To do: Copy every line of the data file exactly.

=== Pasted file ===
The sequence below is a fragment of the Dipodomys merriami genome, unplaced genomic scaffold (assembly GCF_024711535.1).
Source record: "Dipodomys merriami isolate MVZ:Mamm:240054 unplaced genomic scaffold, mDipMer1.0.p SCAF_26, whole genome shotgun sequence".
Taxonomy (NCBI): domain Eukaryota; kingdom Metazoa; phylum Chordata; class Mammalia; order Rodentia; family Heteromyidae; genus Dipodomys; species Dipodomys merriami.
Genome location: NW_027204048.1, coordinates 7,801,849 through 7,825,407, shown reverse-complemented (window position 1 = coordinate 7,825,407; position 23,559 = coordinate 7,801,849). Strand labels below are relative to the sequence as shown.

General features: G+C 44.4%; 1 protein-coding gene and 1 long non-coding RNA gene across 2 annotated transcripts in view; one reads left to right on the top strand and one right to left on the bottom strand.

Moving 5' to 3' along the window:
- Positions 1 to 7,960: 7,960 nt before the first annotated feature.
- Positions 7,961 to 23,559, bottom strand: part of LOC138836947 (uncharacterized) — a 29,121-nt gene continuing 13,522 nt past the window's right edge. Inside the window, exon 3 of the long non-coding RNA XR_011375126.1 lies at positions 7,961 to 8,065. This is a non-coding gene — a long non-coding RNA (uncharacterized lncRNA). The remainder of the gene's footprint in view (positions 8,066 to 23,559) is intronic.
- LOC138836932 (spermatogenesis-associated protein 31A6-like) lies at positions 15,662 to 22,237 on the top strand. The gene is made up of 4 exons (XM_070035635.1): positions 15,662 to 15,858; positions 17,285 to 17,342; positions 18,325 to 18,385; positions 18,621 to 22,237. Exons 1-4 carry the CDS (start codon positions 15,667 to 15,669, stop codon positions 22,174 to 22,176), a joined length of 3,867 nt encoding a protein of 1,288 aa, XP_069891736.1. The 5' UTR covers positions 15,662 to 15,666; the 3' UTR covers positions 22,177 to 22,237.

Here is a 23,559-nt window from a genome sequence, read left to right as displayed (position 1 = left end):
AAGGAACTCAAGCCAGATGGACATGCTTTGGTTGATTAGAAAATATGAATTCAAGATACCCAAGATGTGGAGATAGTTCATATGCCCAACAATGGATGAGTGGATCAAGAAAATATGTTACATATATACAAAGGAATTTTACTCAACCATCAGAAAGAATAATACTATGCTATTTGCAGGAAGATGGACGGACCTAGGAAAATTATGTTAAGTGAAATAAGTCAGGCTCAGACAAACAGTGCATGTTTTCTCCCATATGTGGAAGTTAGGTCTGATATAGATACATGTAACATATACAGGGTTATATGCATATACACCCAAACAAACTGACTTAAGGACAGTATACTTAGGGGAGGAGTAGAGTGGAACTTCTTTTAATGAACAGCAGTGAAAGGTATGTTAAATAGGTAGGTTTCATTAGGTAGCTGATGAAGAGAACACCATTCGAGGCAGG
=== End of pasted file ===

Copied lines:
The sequence below is a fragment of the Dipodomys merriami genome, unplaced genomic scaffold (assembly GCF_024711535.1).
Source record: "Dipodomys merriami isolate MVZ:Mamm:240054 unplaced genomic scaffold, mDipMer1.0.p SCAF_26, whole genome shotgun sequence".
Taxonomy (NCBI): domain Eukaryota; kingdom Metazoa; phylum Chordata; class Mammalia; order Rodentia; family Heteromyidae; genus Dipodomys; species Dipodomys merriami.
Genome location: NW_027204048.1, coordinates 7,801,849 through 7,825,407, shown reverse-complemented (window position 1 = coordinate 7,825,407; position 23,559 = coordinate 7,801,849). Strand labels below are relative to the sequence as shown.

General features: G+C 44.4%; 1 protein-coding gene and 1 long non-coding RNA gene across 2 annotated transcripts in view; one reads left to right on the top strand and one right to left on the bottom strand.

Moving 5' to 3' along the window:
- Positions 1 to 7,960: 7,960 nt before the first annotated feature.
- Positions 7,961 to 23,559, bottom strand: part of LOC138836947 (uncharacterized) — a 29,121-nt gene continuing 13,522 nt past the window's right edge. Inside the window, exon 3 of the long non-coding RNA XR_011375126.1 lies at positions 7,961 to 8,065. This is a non-coding gene — a long non-coding RNA (uncharacterized lncRNA). The remainder of the gene's footprint in view (positions 8,066 to 23,559) is intronic.
- LOC138836932 (spermatogenesis-associated protein 31A6-like) lies at positions 15,662 to 22,237 on the top strand. The gene is made up of 4 exons (XM_070035635.1): positions 15,662 to 15,858; positions 17,285 to 17,342; positions 18,325 to 18,385; positions 18,621 to 22,237. Exons 1-4 carry the CDS (start codon positions 15,667 to 15,669, stop codon positions 22,174 to 22,176), a joined length of 3,867 nt encoding a protein of 1,288 aa, XP_069891736.1. The 5' UTR covers positions 15,662 to 15,666; the 3' UTR covers positions 22,177 to 22,237.

Here is a 23,559-nt window from a genome sequence, read left to right as displayed (position 1 = left end):
AAGGAACTCAAGCCAGATGGACATGCTTTGGTTGATTAGAAAATATGAATTCAAGATACCCAAGATGTGGAGATAGTTCATATGCCCAACAATGGATGAGTGGATCAAGAAAATATGTTACATATATACAAAGGAATTTTACTCAACCATCAGAAAGAATAATACTATGCTATTTGCAGGAAGATGGACGGACCTAGGAAAATTATGTTAAGTGAAATAAGTCAGGCTCAGACAAACAGTGCATGTTTTCTCCCATATGTGGAAGTTAGGTCTGATATAGATACATGTAACATATACAGGGTTATATGCATATACACCCAAACAAACTGACTTAAGGACAGTATACTTAGGGGAGGAGTAGAGTGGAACTTCTTTTAATGAACAGCAGTGAAAGGTATGTTAAATAGGTAGGTTTCATTAGGTAGCTGATGAAGAGAACACCATTCGAGGCAGG